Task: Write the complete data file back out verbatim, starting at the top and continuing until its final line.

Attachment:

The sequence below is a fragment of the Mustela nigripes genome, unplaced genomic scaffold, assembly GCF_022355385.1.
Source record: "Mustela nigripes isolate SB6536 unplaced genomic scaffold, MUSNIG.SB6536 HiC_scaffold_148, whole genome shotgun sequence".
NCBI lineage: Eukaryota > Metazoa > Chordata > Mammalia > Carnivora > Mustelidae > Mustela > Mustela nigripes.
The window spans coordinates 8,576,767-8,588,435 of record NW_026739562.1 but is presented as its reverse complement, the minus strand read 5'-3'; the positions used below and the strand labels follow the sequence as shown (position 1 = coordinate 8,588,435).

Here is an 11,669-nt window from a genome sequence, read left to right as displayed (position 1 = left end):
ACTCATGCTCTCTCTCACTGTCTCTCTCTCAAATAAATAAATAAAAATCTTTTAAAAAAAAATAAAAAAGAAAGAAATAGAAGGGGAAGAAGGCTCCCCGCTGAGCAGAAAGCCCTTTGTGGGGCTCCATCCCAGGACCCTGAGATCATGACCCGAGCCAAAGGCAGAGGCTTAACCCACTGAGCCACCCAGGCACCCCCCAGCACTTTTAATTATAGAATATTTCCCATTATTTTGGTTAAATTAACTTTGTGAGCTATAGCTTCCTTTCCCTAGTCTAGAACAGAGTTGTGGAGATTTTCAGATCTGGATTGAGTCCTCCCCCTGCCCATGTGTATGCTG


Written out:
The sequence below is a fragment of the Mustela nigripes genome, unplaced genomic scaffold, assembly GCF_022355385.1.
Source record: "Mustela nigripes isolate SB6536 unplaced genomic scaffold, MUSNIG.SB6536 HiC_scaffold_148, whole genome shotgun sequence".
NCBI lineage: Eukaryota > Metazoa > Chordata > Mammalia > Carnivora > Mustelidae > Mustela > Mustela nigripes.
The window spans coordinates 8,576,767-8,588,435 of record NW_026739562.1 but is presented as its reverse complement, the minus strand read 5'-3'; the positions used below and the strand labels follow the sequence as shown (position 1 = coordinate 8,588,435).

Here is an 11,669-nt window from a genome sequence, read left to right as displayed (position 1 = left end):
ACTCATGCTCTCTCTCACTGTCTCTCTCTCAAATAAATAAATAAAAATCTTTTAAAAAAAAATAAAAAAGAAAGAAATAGAAGGGGAAGAAGGCTCCCCGCTGAGCAGAAAGCCCTTTGTGGGGCTCCATCCCAGGACCCTGAGATCATGACCCGAGCCAAAGGCAGAGGCTTAACCCACTGAGCCACCCAGGCACCCCCCAGCACTTTTAATTATAGAATATTTCCCATTATTTTGGTTAAATTAACTTTGTGAGCTATAGCTTCCTTTCCCTAGTCTAGAACAGAGTTGTGGAGATTTTCAGATCTGGATTGAGTCCTCCCCCTGCCCATGTGTATGCTG